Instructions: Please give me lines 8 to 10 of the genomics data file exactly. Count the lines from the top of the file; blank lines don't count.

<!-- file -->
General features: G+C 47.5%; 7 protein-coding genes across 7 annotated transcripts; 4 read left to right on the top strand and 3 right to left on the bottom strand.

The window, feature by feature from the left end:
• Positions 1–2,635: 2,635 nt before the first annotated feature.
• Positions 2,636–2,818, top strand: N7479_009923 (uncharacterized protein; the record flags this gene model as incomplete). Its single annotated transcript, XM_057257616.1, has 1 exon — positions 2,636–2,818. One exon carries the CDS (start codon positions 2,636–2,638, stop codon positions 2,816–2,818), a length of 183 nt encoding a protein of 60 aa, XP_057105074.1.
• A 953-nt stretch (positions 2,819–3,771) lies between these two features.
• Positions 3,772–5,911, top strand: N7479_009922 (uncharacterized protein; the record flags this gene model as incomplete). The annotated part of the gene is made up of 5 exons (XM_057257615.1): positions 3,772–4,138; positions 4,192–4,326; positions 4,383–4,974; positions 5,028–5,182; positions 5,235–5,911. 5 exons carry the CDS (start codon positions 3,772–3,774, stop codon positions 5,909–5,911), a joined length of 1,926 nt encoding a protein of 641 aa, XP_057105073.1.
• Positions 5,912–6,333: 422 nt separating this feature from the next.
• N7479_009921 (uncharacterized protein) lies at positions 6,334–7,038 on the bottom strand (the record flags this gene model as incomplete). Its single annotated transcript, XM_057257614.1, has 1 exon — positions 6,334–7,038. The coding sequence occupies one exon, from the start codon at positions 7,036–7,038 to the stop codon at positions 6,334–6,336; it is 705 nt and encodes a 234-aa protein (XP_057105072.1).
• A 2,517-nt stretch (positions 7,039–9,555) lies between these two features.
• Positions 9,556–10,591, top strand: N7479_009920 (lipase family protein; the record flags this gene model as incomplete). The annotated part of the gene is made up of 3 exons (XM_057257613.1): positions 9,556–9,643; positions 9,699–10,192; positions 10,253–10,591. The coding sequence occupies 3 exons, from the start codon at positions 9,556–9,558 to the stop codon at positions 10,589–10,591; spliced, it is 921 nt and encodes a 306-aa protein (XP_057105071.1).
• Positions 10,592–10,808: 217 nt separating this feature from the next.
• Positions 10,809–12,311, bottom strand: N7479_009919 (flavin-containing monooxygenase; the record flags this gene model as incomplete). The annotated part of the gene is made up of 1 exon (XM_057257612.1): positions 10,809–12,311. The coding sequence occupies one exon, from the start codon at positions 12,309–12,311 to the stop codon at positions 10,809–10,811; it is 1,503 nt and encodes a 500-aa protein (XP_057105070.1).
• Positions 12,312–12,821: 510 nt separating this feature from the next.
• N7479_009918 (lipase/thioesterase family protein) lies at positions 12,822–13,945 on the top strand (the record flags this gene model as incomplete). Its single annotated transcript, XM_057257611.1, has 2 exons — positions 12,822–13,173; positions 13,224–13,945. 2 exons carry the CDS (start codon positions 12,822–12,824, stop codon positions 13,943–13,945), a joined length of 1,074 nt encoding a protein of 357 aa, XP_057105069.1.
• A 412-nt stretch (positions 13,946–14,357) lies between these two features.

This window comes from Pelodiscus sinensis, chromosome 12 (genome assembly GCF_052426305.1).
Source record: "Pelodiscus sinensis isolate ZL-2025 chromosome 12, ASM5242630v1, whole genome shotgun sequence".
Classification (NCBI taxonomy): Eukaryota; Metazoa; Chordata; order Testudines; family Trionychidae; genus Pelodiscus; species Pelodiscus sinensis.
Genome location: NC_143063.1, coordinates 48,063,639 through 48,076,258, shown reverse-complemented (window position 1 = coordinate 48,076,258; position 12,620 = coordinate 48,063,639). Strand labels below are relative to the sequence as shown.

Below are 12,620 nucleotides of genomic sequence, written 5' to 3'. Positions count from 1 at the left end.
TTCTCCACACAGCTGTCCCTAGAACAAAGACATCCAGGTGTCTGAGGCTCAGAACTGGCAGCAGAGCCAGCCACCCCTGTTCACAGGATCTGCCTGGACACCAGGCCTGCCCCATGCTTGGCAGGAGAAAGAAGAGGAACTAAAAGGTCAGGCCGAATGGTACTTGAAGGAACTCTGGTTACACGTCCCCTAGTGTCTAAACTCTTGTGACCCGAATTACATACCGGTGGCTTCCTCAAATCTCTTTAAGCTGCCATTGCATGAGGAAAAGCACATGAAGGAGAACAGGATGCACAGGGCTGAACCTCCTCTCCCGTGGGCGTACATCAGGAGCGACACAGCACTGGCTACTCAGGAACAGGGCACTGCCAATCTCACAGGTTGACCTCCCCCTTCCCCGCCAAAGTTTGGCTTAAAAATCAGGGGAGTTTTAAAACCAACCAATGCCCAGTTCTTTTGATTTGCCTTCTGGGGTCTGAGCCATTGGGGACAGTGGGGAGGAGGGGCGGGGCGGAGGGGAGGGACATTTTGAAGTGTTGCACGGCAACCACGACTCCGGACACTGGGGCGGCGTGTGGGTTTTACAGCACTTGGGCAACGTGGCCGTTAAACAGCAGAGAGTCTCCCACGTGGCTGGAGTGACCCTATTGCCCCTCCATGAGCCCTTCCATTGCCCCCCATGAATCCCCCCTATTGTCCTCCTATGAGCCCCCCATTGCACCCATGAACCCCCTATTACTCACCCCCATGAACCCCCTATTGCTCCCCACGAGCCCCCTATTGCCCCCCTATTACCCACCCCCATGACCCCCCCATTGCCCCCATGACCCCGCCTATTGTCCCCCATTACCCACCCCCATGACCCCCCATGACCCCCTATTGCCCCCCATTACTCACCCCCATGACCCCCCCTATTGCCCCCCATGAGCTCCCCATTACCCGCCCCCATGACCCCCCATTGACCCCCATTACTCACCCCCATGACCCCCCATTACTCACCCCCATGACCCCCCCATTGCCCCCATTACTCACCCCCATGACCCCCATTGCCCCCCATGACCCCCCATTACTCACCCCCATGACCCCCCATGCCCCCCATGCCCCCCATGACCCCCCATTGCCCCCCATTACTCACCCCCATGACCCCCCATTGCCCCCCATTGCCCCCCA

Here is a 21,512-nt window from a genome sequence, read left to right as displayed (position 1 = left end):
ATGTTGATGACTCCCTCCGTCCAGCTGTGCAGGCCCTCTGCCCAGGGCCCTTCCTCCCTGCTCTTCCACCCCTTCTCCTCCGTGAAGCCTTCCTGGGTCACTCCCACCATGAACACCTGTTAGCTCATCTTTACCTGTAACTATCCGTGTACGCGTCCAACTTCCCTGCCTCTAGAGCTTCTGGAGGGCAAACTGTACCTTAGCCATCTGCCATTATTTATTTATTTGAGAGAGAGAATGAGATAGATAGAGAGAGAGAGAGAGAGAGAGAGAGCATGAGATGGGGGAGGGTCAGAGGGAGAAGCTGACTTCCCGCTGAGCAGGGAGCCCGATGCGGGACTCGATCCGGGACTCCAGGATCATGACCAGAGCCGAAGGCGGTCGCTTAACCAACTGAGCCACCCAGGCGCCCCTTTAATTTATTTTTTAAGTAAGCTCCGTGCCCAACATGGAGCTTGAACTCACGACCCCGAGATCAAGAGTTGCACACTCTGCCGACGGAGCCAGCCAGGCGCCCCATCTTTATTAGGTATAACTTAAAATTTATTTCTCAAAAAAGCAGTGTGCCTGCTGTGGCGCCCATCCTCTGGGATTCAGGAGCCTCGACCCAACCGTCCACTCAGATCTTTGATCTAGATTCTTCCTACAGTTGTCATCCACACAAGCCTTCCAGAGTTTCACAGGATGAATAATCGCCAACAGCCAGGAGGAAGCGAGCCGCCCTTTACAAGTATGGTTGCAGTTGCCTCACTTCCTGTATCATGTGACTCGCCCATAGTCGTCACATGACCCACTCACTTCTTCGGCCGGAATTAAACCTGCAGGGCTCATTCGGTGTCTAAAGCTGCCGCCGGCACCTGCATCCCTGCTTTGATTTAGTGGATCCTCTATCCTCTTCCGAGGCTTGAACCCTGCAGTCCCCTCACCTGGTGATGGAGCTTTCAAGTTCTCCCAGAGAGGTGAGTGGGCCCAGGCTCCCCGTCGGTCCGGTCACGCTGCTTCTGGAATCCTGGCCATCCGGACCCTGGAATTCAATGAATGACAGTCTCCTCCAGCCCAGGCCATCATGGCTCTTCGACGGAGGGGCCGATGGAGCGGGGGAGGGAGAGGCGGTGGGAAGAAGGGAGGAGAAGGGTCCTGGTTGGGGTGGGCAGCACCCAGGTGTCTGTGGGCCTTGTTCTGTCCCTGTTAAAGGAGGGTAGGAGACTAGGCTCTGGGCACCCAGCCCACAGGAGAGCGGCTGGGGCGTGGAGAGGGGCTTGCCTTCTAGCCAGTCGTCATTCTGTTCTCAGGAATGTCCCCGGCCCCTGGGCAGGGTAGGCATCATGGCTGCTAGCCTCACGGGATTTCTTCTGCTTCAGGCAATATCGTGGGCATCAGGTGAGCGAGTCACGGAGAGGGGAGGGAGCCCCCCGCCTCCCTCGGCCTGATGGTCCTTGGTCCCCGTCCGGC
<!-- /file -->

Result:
• N7479_009921 (uncharacterized protein) lies at positions 6,334–7,038 on the bottom strand (the record flags this gene model as incomplete). Its single annotated transcript, XM_057257614.1, has 1 exon — positions 6,334–7,038. The coding sequence occupies one exon, from the start codon at positions 7,036–7,038 to the stop codon at positions 6,334–6,336; it is 705 nt and encodes a 234-aa protein (XP_057105072.1).
• A 2,517-nt stretch (positions 7,039–9,555) lies between these two features.
• Positions 9,556–10,591, top strand: N7479_009920 (lipase family protein; the record flags this gene model as incomplete). The annotated part of the gene is made up of 3 exons (XM_057257613.1): positions 9,556–9,643; positions 9,699–10,192; positions 10,253–10,591. The coding sequence occupies 3 exons, from the start codon at positions 9,556–9,558 to the stop codon at positions 10,589–10,591; spliced, it is 921 nt and encodes a 306-aa protein (XP_057105071.1).